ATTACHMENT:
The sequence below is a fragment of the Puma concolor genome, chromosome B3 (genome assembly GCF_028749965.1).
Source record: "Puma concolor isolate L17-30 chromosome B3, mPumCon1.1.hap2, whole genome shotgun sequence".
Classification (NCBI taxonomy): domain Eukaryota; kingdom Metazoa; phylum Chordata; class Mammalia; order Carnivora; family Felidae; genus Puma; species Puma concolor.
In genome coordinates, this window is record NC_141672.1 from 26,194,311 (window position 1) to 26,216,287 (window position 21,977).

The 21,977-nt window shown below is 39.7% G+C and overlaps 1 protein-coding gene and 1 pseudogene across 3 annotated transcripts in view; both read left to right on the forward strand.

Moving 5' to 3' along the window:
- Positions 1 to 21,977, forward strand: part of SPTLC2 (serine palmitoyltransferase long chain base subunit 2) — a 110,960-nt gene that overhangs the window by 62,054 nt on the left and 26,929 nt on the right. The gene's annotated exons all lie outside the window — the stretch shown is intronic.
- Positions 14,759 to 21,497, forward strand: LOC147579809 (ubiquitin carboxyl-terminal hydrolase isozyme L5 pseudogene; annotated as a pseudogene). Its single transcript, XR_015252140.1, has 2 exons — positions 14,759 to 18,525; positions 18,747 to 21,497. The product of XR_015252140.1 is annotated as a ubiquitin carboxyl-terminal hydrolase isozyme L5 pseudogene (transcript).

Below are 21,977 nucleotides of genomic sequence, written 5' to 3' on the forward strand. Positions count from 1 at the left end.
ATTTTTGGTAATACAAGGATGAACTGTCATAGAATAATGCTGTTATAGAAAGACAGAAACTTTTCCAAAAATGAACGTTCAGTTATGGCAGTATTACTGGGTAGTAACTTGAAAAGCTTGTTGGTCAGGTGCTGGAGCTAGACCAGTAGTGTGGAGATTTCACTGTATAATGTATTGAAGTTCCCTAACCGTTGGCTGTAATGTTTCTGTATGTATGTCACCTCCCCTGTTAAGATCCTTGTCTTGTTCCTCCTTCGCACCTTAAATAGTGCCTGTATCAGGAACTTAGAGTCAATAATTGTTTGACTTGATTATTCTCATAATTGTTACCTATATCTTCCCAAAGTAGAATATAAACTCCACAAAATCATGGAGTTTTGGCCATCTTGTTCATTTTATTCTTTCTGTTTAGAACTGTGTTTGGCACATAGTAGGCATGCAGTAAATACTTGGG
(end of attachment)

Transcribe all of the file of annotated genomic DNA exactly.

The sequence below is a fragment of the Puma concolor genome, chromosome B3 (genome assembly GCF_028749965.1).
Source record: "Puma concolor isolate L17-30 chromosome B3, mPumCon1.1.hap2, whole genome shotgun sequence".
Classification (NCBI taxonomy): domain Eukaryota; kingdom Metazoa; phylum Chordata; class Mammalia; order Carnivora; family Felidae; genus Puma; species Puma concolor.
In genome coordinates, this window is record NC_141672.1 from 26,194,311 (window position 1) to 26,216,287 (window position 21,977).

The 21,977-nt window shown below is 39.7% G+C and overlaps 1 protein-coding gene and 1 pseudogene across 3 annotated transcripts in view; both read left to right on the forward strand.

Moving 5' to 3' along the window:
- Positions 1 to 21,977, forward strand: part of SPTLC2 (serine palmitoyltransferase long chain base subunit 2) — a 110,960-nt gene that overhangs the window by 62,054 nt on the left and 26,929 nt on the right. The gene's annotated exons all lie outside the window — the stretch shown is intronic.
- Positions 14,759 to 21,497, forward strand: LOC147579809 (ubiquitin carboxyl-terminal hydrolase isozyme L5 pseudogene; annotated as a pseudogene). Its single transcript, XR_015252140.1, has 2 exons — positions 14,759 to 18,525; positions 18,747 to 21,497. The product of XR_015252140.1 is annotated as a ubiquitin carboxyl-terminal hydrolase isozyme L5 pseudogene (transcript).

Below are 21,977 nucleotides of genomic sequence, written 5' to 3' on the forward strand. Positions count from 1 at the left end.
ATTTTTGGTAATACAAGGATGAACTGTCATAGAATAATGCTGTTATAGAAAGACAGAAACTTTTCCAAAAATGAACGTTCAGTTATGGCAGTATTACTGGGTAGTAACTTGAAAAGCTTGTTGGTCAGGTGCTGGAGCTAGACCAGTAGTGTGGAGATTTCACTGTATAATGTATTGAAGTTCCCTAACCGTTGGCTGTAATGTTTCTGTATGTATGTCACCTCCCCTGTTAAGATCCTTGTCTTGTTCCTCCTTCGCACCTTAAATAGTGCCTGTATCAGGAACTTAGAGTCAATAATTGTTTGACTTGATTATTCTCATAATTGTTACCTATATCTTCCCAAAGTAGAATATAAACTCCACAAAATCATGGAGTTTTGGCCATCTTGTTCATTTTATTCTTTCTGTTTAGAACTGTGTTTGGCACATAGTAGGCATGCAGTAAATACTTGGG